Business Day

Move to offer protection from EU farm products

- AMANDA VISSER Pretoria Correspond­ent

IN A bid to shield SA’s agricultur­al sector from cheaper European Union (EU) imports, the government has made it easier for local producers to apply for quota limits on dutyfree EU imports.

SA’s Internatio­nal Trade Administra­tion Commission this month, for the first time, published guidelines for “safeguard applicatio­ns” in agricultur­e. It is expected the number of applicatio­ns against the EU will increase, which could lead to fewer EU farm imports or more expensive imports.

The move comes as World Trade Organisati­on chief Pascal Lamy warned: “The threat of protection­ism may be greater now than at any time since the start of the crisis, since other policies to restore growth have been tried and found wanting.”

IN AN effort to protect SA’s agricultur­al sector from European Union (EU) imports, the Internatio­nal Trade Administra­tion (Itac) has published guidelines for safeguard applicatio­ns.

This is the first time Itac has done so since SA concluded its trade developmen­t and co-operation agreement (TDCA) with the EU in 1999.

Trade Law Chambers director Rian Geldenhuys said it was expected that applicatio­ns against the EU would rise, possibly leading to fewer agricultur­al imports from the bloc or more expensive imports.

There has been much unhappines­s about the effect of the trade agreement on the local agricultur­al sector. But uncertaint­y about the process for evoking safeguards has resulted in only two such applicatio­ns since the agreement was implemente­d, according to experts.

Last month, Itac chief commission­er Siyabulela Tsengiwe said local agro-processing companies were struggling to compete against imports from the EU that entered the local market duty-free because of the trade agreement.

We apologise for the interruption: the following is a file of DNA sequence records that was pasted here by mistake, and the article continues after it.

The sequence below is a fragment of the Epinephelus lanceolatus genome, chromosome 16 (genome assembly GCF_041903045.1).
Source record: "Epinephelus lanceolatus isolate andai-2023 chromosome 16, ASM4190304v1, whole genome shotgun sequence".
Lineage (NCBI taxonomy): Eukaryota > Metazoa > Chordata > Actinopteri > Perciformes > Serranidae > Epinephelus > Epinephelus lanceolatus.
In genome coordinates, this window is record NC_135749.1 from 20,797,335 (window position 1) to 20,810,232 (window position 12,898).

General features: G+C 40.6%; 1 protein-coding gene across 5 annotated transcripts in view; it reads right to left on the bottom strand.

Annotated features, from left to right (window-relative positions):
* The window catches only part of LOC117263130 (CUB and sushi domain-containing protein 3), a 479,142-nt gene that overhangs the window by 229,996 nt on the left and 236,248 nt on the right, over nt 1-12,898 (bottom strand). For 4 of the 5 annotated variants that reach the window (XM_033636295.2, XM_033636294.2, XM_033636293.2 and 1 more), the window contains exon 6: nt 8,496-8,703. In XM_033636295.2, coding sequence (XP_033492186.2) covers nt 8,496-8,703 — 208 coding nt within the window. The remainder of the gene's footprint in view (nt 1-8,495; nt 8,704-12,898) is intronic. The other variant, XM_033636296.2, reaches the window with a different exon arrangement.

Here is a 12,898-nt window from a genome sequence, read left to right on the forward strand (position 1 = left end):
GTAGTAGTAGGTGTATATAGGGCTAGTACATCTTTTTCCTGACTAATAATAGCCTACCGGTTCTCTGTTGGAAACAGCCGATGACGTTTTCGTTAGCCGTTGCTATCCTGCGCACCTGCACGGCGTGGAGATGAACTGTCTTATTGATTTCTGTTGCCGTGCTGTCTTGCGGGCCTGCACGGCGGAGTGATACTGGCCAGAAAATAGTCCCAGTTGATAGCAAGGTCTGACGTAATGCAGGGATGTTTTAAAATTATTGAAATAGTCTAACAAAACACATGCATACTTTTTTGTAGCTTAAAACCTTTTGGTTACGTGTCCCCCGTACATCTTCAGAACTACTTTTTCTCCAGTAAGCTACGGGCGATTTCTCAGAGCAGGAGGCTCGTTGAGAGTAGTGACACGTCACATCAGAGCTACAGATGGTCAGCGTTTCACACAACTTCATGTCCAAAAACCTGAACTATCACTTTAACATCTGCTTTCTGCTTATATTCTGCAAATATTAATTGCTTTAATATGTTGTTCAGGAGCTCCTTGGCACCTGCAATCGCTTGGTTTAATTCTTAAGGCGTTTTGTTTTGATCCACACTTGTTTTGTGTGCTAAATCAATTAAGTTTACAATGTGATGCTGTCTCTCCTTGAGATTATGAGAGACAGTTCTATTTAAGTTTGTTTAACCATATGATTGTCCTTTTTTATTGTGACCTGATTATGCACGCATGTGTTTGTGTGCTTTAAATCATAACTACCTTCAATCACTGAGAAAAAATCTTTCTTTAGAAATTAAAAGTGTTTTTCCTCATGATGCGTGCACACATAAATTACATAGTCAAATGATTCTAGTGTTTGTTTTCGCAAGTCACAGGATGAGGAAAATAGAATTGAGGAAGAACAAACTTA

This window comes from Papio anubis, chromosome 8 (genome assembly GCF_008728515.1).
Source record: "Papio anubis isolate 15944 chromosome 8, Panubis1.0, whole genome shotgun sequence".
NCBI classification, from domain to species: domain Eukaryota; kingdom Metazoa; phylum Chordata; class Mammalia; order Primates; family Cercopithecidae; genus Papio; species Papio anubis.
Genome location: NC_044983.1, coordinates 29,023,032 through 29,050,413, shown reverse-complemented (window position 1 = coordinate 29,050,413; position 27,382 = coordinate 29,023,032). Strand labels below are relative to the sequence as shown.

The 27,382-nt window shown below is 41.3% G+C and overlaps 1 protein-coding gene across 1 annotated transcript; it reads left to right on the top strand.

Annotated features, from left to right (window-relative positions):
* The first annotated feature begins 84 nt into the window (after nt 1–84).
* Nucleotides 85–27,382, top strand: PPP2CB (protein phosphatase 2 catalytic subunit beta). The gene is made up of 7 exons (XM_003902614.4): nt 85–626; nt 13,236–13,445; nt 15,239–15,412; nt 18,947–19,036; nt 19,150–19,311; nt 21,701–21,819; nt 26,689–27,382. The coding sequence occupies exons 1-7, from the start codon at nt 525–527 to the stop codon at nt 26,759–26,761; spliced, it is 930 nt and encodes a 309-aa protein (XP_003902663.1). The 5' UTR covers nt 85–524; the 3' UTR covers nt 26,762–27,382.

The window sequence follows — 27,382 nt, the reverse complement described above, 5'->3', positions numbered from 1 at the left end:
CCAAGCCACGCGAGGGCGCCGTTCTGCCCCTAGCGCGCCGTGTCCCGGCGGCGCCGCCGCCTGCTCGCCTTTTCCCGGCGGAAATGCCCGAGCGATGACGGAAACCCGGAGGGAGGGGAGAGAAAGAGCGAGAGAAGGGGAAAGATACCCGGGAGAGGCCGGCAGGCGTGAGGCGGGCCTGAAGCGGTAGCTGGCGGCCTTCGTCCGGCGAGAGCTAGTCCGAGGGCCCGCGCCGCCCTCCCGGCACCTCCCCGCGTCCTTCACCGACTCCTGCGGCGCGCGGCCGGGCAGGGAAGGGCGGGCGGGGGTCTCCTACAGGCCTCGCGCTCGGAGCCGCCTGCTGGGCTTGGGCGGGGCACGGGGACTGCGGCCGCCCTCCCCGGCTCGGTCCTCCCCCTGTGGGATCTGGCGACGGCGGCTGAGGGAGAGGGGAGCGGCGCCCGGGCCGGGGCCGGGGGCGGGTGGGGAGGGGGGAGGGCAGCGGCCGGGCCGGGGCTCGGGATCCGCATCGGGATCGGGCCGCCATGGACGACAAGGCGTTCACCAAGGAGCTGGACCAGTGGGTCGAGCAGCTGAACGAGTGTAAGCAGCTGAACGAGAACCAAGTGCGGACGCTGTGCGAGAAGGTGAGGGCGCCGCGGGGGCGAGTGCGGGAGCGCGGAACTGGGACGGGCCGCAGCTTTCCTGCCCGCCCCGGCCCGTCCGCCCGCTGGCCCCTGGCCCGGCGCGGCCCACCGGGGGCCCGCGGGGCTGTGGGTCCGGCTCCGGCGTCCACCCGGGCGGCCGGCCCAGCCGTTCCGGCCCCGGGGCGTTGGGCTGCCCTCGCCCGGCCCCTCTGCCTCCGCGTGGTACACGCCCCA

Mr Geldenhuys said the draft guidelines Itac published should be welcomed as it would shorten the time the body took to investigat­e an applicatio­n. In addition, applicants would not have to prove a surge in imports as was required under article 24 of the trade agreement or that the EU is dumping agricultur­al products in SA.

They would only need to prove the imports have harmed them.

Mr Geldenhuys said there had been criticism that the TDCA was not a balanced agreement as SA “liberalise­d” more than it should have if compared with the EU.

SA has a legal framework which allows for the imposition of safeguard measures, but it has not been of much help to the agricultur­al industry. This was mainly because the trade agreement set up a dif- ferent method for the safeguards in respect of agricultur­al trade between SA and the EU.

As there has never been any guidance on how this will work, no one has applied until recently.

According to the draft guidelines published in the Government Gazette on Friday, provisiona­l measures can be implemente­d immediatel­y if an applicant is able to show there are “exceptiona­l circumstan­ces”. The measures would apply pending a final decision.

The TDCA consists of three areas of agreement. It consists of a free trade agreement between the EU and SA, developmen­t aid as well as economic and social co-operation, among other things.

The publicatio­n of the draft guidelines also come at a time when the World Trade Organisati­on (WTO) slashed its forecast for global trade growth this year to 3.3% from 4.5%.

WTO director-general Pascal Lamy warned that things might be worse than expected this year, especially because of risks from the euro crisis and countries trying to restrict trade further in a desperate attempt to shore up growth. “The threat of protection­ism may be greater now than at any time since the start of the crisis — other policies to restore growth have been tried and found wanting.” With Reuters

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